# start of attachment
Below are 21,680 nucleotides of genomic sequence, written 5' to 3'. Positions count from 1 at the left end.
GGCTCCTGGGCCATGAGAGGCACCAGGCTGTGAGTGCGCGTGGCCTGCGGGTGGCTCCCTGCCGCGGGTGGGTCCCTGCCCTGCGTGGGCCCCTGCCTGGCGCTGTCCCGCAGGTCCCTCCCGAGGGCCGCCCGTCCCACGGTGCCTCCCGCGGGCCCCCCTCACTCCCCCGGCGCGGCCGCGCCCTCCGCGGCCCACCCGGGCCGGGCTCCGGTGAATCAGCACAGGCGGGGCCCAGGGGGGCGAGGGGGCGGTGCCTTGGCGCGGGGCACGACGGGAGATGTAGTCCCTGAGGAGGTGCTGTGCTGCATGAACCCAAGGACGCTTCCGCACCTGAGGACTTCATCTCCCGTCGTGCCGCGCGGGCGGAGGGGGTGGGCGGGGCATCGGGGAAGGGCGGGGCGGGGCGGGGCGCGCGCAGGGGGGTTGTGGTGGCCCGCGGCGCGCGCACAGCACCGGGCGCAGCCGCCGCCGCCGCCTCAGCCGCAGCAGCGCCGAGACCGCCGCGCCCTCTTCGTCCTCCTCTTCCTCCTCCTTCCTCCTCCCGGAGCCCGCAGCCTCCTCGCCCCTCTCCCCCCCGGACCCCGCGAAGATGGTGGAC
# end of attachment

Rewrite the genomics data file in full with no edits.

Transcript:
Below are 21,680 nucleotides of genomic sequence, written 5' to 3'. Positions count from 1 at the left end.
GGCTCCTGGGCCATGAGAGGCACCAGGCTGTGAGTGCGCGTGGCCTGCGGGTGGCTCCCTGCCGCGGGTGGGTCCCTGCCCTGCGTGGGCCCCTGCCTGGCGCTGTCCCGCAGGTCCCTCCCGAGGGCCGCCCGTCCCACGGTGCCTCCCGCGGGCCCCCCTCACTCCCCCGGCGCGGCCGCGCCCTCCGCGGCCCACCCGGGCCGGGCTCCGGTGAATCAGCACAGGCGGGGCCCAGGGGGGCGAGGGGGCGGTGCCTTGGCGCGGGGCACGACGGGAGATGTAGTCCCTGAGGAGGTGCTGTGCTGCATGAACCCAAGGACGCTTCCGCACCTGAGGACTTCATCTCCCGTCGTGCCGCGCGGGCGGAGGGGGTGGGCGGGGCATCGGGGAAGGGCGGGGCGGGGCGGGGCGCGCGCAGGGGGGTTGTGGTGGCCCGCGGCGCGCGCACAGCACCGGGCGCAGCCGCCGCCGCCGCCTCAGCCGCAGCAGCGCCGAGACCGCCGCGCCCTCTTCGTCCTCCTCTTCCTCCTCCTTCCTCCTCCCGGAGCCCGCAGCCTCCTCGCCCCTCTCCCCCCCGGACCCCGCGAAGATGGTGGAC